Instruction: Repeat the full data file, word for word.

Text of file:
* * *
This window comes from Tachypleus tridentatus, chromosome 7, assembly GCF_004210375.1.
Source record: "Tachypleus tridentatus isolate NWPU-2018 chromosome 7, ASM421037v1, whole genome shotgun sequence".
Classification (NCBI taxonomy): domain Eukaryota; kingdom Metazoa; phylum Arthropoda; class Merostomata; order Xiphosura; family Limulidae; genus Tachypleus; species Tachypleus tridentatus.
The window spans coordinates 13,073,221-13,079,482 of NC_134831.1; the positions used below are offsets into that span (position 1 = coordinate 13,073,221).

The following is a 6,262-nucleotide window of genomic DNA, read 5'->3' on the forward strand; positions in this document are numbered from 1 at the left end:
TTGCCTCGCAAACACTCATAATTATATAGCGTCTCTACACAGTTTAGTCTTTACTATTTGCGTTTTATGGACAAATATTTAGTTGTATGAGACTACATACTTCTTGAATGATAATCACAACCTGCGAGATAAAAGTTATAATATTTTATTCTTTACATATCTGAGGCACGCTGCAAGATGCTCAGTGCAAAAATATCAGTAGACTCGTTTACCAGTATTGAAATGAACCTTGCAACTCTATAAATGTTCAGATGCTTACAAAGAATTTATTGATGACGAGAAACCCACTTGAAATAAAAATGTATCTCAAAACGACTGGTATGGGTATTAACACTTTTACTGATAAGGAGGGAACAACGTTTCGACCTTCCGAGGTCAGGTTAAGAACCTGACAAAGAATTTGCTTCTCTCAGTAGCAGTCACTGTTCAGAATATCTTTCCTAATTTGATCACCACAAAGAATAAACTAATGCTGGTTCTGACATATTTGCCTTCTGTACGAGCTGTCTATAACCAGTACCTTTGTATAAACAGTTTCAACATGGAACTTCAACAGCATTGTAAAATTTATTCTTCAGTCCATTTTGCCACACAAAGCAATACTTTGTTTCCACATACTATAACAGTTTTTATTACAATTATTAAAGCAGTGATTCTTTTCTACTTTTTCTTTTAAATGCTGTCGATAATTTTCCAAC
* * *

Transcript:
This window comes from Tachypleus tridentatus, chromosome 7, assembly GCF_004210375.1.
Source record: "Tachypleus tridentatus isolate NWPU-2018 chromosome 7, ASM421037v1, whole genome shotgun sequence".
Classification (NCBI taxonomy): domain Eukaryota; kingdom Metazoa; phylum Arthropoda; class Merostomata; order Xiphosura; family Limulidae; genus Tachypleus; species Tachypleus tridentatus.
The window spans coordinates 13,073,221-13,079,482 of NC_134831.1; the positions used below are offsets into that span (position 1 = coordinate 13,073,221).

The following is a 6,262-nucleotide window of genomic DNA, read 5'->3' on the forward strand; positions in this document are numbered from 1 at the left end:
TTGCCTCGCAAACACTCATAATTATATAGCGTCTCTACACAGTTTAGTCTTTACTATTTGCGTTTTATGGACAAATATTTAGTTGTATGAGACTACATACTTCTTGAATGATAATCACAACCTGCGAGATAAAAGTTATAATATTTTATTCTTTACATATCTGAGGCACGCTGCAAGATGCTCAGTGCAAAAATATCAGTAGACTCGTTTACCAGTATTGAAATGAACCTTGCAACTCTATAAATGTTCAGATGCTTACAAAGAATTTATTGATGACGAGAAACCCACTTGAAATAAAAATGTATCTCAAAACGACTGGTATGGGTATTAACACTTTTACTGATAAGGAGGGAACAACGTTTCGACCTTCCGAGGTCAGGTTAAGAACCTGACAAAGAATTTGCTTCTCTCAGTAGCAGTCACTGTTCAGAATATCTTTCCTAATTTGATCACCACAAAGAATAAACTAATGCTGGTTCTGACATATTTGCCTTCTGTACGAGCTGTCTATAACCAGTACCTTTGTATAAACAGTTTCAACATGGAACTTCAACAGCATTGTAAAATTTATTCTTCAGTCCATTTTGCCACACAAAGCAATACTTTGTTTCCACATACTATAACAGTTTTTATTACAATTATTAAAGCAGTGATTCTTTTCTACTTTTTCTTTTAAATGCTGTCGATAATTTTCCAAC